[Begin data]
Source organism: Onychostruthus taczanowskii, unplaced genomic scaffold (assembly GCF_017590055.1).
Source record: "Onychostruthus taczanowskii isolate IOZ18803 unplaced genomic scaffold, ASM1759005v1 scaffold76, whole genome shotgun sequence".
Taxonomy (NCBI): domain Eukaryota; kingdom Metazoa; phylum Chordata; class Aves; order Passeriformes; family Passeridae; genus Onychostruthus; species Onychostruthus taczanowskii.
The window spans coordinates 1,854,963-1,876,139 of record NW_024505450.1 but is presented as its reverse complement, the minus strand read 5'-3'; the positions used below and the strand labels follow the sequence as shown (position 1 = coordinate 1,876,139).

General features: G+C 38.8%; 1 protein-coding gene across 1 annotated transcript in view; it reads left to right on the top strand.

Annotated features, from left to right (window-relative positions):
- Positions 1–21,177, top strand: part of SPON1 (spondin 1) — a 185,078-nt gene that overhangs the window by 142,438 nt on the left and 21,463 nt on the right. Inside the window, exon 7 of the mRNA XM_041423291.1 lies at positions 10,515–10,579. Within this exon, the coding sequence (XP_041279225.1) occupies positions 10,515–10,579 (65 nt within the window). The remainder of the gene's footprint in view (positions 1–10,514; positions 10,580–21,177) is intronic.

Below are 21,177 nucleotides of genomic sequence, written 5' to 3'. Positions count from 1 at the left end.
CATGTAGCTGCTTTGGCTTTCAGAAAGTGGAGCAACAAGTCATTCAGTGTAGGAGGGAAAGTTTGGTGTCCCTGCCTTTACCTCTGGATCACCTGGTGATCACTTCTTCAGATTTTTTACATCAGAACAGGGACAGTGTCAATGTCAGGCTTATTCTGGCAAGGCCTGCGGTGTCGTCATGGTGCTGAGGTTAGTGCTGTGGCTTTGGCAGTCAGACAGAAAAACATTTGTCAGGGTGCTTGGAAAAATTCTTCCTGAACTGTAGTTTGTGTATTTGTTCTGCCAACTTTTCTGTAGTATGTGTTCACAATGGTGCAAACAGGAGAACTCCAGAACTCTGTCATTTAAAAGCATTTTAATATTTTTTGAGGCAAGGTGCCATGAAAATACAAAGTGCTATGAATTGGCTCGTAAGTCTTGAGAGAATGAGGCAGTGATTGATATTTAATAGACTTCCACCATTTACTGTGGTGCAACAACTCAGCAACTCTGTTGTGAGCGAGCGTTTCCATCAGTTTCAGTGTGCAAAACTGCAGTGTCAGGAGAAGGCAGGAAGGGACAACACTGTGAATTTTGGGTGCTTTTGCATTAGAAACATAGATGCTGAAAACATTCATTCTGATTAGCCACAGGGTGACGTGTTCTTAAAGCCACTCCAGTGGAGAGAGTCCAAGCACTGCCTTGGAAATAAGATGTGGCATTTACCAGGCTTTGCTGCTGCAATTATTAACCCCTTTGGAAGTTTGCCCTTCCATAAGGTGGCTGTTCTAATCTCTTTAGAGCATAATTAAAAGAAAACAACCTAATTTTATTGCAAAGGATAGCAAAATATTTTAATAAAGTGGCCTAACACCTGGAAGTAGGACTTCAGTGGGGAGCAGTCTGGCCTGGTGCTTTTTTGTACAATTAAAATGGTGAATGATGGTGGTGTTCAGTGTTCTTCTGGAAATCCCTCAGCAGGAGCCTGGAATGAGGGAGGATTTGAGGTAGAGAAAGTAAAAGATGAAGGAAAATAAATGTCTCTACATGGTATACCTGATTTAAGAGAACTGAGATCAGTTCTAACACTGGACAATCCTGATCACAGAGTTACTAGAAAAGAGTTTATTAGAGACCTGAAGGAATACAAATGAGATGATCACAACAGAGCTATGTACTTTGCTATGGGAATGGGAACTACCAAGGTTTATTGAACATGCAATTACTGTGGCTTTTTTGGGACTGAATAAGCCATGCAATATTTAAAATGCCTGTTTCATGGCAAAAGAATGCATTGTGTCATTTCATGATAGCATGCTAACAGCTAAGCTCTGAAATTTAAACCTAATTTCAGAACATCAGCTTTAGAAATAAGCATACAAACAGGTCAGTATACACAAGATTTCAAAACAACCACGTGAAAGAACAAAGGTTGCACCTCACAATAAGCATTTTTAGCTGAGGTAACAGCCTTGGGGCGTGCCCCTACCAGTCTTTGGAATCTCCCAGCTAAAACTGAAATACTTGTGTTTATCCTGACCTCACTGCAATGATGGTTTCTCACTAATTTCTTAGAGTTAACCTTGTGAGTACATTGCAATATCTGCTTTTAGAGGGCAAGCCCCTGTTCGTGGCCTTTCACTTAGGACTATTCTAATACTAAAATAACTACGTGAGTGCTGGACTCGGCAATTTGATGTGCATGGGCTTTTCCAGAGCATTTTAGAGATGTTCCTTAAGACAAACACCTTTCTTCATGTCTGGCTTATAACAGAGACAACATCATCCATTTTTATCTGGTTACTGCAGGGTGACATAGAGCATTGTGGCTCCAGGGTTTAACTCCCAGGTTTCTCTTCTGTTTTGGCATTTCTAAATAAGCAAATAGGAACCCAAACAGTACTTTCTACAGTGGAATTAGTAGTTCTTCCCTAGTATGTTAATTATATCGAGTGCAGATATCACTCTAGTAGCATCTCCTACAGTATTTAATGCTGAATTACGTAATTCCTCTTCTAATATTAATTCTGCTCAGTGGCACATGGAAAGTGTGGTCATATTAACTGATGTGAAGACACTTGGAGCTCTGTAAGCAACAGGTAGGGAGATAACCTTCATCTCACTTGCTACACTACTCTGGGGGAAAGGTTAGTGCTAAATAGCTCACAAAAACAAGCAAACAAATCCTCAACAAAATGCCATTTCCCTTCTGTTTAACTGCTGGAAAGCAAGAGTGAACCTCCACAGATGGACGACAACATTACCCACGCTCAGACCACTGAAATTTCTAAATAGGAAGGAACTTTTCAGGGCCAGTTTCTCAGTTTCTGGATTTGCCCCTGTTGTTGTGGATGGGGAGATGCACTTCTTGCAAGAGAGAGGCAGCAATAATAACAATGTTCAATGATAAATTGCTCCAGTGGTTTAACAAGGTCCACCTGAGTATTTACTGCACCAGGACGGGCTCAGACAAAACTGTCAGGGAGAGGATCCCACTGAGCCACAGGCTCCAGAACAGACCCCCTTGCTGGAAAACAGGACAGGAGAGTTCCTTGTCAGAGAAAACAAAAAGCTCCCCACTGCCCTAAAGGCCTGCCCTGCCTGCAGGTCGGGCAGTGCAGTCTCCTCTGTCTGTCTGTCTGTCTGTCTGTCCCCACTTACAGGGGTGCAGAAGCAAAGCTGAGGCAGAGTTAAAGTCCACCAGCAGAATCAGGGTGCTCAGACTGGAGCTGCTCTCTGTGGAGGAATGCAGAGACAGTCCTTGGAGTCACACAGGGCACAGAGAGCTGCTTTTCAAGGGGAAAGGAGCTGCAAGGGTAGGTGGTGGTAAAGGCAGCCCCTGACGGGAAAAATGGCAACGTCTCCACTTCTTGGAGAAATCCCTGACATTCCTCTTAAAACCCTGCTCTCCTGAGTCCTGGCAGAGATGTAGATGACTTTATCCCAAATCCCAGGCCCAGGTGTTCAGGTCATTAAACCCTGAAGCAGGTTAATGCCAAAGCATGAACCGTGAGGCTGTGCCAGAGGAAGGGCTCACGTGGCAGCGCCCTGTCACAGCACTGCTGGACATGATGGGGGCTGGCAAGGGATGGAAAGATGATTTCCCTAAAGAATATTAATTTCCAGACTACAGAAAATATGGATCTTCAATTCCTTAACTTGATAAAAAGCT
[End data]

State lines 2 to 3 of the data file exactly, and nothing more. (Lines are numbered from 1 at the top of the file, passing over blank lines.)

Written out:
Source record: "Onychostruthus taczanowskii isolate IOZ18803 unplaced genomic scaffold, ASM1759005v1 scaffold76, whole genome shotgun sequence".
Taxonomy (NCBI): domain Eukaryota; kingdom Metazoa; phylum Chordata; class Aves; order Passeriformes; family Passeridae; genus Onychostruthus; species Onychostruthus taczanowskii.